Film review: Thor: The Dark World (Cert 12A)

Thor: The Dark World.  PA Photo/Marvel.
Thor: The Dark World. PA Photo/Marvel.

Another Marvel superhero adventure off the Disney conveyor built, Thor: The Dark World (Cert 12A) continues the big-screen adventures of the God of Thunder or rather the Mighty Avenger.

In the aftermath of the first Thor, directed by Kenneth Branagh, and last year’s The Avengers Chris Hemsworth’s blond beefcake battles to save Earth and all the Nine Realms from a shadowy enemy that predates the universe itself.

This is the vengeful Dark Elf Malekith who vows to plunge the universe back into darkness with the help of the Aether, an all-powerful source of dark matter, a gloopy ruby-coloured liquid which apparently lurks under a warehouse in south London.

Earthling scientist and Thor love interest Jane Foster (Natalie Portman) stumbles upon it and sets in train the events which precipitates the almighty clash between good and evil.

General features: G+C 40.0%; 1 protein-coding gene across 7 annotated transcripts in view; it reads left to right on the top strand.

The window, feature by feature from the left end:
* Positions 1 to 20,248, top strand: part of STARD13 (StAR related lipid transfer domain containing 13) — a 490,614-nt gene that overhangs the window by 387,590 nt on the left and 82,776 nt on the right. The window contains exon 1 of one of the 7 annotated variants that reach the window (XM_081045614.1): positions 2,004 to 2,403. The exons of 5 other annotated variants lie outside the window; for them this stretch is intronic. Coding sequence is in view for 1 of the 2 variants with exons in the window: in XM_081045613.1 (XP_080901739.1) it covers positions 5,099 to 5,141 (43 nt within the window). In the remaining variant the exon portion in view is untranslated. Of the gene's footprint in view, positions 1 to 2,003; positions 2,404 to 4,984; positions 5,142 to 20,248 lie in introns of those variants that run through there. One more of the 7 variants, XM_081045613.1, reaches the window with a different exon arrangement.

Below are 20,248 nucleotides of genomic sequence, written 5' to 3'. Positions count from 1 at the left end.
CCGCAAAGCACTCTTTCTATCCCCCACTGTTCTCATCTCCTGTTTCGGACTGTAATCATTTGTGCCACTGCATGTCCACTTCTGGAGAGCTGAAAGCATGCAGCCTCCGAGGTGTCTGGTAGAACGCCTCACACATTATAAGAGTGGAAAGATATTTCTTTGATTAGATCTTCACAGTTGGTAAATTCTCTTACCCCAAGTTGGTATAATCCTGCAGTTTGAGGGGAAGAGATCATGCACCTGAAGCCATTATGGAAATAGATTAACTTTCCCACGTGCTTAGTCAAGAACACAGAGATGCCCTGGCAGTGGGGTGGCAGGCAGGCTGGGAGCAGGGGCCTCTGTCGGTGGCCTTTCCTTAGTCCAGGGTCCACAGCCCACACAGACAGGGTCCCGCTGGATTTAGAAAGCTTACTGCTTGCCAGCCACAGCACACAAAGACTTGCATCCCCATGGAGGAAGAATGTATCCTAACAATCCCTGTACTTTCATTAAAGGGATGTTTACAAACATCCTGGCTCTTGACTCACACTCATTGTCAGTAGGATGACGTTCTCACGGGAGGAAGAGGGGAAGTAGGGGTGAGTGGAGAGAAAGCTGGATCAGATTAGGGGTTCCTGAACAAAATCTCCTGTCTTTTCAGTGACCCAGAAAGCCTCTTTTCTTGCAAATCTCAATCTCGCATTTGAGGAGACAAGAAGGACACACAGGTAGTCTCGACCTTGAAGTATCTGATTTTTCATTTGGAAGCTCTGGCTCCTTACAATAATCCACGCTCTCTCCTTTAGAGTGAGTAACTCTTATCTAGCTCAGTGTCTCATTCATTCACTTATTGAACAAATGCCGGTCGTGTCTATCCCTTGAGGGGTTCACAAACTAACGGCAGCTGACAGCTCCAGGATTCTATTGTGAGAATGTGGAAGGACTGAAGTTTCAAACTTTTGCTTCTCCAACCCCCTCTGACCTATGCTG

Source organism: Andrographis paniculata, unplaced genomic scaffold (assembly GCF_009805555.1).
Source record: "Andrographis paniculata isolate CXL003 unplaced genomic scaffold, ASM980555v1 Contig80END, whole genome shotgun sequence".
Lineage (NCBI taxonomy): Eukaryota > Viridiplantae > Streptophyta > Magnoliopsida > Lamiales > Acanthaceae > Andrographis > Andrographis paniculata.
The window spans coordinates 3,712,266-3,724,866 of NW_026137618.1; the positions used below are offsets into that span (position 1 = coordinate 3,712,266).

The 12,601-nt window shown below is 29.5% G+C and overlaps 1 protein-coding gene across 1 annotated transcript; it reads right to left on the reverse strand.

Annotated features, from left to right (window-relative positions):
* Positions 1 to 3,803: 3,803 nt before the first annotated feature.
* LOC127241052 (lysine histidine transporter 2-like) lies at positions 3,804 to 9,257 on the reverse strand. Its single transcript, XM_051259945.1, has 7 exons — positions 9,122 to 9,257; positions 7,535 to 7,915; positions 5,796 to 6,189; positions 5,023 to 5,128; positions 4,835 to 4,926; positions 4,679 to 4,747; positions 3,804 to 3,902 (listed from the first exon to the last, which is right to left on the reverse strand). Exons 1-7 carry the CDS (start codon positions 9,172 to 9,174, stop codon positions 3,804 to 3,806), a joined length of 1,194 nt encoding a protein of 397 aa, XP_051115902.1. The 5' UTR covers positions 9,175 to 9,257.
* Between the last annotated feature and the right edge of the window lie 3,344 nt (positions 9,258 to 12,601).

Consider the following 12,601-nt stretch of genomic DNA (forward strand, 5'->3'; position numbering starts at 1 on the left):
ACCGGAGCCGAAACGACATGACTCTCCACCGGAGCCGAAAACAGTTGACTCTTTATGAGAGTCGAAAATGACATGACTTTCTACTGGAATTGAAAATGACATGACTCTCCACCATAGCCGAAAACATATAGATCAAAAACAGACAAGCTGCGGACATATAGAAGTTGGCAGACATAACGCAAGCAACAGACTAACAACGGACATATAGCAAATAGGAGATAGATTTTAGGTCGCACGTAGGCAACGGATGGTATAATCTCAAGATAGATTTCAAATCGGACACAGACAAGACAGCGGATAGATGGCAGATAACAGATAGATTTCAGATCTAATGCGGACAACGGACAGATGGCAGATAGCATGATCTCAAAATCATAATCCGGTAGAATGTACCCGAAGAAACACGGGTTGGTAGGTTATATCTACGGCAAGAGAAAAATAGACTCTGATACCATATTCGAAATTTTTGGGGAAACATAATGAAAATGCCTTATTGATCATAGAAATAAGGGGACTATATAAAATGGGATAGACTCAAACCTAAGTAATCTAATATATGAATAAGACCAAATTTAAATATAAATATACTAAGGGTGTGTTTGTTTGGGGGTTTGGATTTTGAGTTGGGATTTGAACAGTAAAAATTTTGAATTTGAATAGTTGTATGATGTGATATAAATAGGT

In the latter camp is Loki, Thor’s sly malevolent brother (a splendidly haughty Tom Hiddleston) who observes the chaos with mild amusement from the cell where he has been banged up by his dad, Asgard’s king Odin (Anthony Hopkins) until Thor is forced to release him to help defeat Malekith (Christopher Eccleston grunting menacingly in subtitled made-up language).

In the hands of Game of Thrones director Alan Taylor The Dark World is enjoyable nonsense mixing comic moments with the computer-generated action which climaxes with a monster battle laying waste to Greenwich.

Chilean actress Paulina Garcia won the Silver Bear Best Actress award at Berlin in the title role of Gloria (Cert 15). It’s a brave and winning performance as the 50-something divorcee in Sebastian Lelio’s bittersweet comedy-drama which embraces loneliness, relationships, self-discovery and female independence.

Gloria is a sort of middle-aged Bridget Jones in the way her life seems constantly in chaos through a combination of bad luck and bad judgement but her redoubtable spirit wins through.

She is clearly lonely living alone after 12 years since the divorce and has had to come to terms with the independence of her grown-up children.

At the a singles club she frequents in Santiago she meets the recently separated Rodolfo (Sergio Hernandez) and the pair share a sensual passion but can she persuade him to commit to a relationship by letting go of his demanding ex-wife and daughters?